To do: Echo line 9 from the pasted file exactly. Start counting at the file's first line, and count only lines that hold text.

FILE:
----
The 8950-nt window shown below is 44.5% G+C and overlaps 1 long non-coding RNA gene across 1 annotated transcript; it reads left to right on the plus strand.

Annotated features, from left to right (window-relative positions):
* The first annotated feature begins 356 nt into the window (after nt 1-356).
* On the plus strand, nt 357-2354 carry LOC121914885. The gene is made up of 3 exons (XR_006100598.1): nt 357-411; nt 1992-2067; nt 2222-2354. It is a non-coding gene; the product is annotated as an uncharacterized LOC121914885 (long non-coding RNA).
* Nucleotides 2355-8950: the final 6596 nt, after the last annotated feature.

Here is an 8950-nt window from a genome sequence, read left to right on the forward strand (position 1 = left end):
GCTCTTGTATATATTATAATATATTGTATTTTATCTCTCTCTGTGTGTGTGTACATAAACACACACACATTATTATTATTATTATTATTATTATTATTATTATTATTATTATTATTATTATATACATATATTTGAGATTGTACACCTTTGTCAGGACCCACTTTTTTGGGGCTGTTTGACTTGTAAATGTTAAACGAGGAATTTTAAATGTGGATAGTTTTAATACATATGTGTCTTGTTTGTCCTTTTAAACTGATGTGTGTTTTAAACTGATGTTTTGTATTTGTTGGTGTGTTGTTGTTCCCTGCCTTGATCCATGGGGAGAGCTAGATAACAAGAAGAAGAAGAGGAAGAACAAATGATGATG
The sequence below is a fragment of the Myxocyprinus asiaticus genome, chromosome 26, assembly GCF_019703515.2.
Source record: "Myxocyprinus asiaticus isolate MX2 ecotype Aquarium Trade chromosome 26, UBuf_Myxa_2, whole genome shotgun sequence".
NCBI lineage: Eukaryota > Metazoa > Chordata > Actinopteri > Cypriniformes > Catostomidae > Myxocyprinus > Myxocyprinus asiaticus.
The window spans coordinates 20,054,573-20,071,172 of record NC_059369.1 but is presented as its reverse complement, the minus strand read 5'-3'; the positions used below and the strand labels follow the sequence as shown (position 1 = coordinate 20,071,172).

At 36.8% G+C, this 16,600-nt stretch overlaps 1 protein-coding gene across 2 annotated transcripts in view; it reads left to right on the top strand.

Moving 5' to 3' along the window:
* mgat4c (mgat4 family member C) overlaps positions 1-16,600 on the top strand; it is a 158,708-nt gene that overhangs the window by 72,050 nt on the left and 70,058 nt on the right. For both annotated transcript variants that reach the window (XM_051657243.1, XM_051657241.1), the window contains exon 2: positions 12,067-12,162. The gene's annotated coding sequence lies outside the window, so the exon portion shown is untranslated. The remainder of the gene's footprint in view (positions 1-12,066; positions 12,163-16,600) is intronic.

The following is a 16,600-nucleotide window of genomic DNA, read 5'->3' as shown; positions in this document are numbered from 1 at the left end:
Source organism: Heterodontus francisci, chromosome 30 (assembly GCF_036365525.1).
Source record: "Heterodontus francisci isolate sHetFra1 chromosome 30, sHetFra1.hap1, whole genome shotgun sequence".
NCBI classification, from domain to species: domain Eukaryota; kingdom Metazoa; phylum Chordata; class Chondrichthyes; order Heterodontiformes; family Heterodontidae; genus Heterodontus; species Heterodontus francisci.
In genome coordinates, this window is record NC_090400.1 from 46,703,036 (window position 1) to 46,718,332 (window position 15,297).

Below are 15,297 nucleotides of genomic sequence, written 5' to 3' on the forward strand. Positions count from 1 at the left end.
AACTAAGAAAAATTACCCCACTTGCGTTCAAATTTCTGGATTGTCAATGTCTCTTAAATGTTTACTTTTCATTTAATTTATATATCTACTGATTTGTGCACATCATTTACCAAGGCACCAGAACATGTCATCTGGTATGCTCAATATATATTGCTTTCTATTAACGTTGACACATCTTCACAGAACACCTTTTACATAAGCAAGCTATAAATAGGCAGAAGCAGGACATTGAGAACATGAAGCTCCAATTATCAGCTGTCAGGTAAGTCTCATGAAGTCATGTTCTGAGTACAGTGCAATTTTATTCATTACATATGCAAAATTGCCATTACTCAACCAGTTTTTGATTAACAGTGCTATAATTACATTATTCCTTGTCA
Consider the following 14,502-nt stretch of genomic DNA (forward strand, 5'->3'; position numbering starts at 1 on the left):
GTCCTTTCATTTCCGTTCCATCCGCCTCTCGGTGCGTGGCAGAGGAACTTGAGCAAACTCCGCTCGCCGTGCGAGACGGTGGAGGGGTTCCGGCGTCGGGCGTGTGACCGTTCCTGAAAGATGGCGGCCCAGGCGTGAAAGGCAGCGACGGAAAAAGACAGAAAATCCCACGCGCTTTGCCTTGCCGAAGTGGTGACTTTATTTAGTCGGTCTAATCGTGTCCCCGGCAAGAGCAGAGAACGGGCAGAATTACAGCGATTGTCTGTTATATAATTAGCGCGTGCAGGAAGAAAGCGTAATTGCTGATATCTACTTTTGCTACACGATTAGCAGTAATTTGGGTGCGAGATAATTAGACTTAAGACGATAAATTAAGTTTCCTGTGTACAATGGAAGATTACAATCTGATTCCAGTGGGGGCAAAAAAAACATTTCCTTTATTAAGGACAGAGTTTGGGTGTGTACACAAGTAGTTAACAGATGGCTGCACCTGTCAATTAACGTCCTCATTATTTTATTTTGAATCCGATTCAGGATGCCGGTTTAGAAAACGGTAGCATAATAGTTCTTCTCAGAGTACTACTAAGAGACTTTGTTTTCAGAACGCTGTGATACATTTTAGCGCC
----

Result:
Source record: "Myxocyprinus asiaticus isolate MX2 ecotype Aquarium Trade chromosome 26, UBuf_Myxa_2, whole genome shotgun sequence".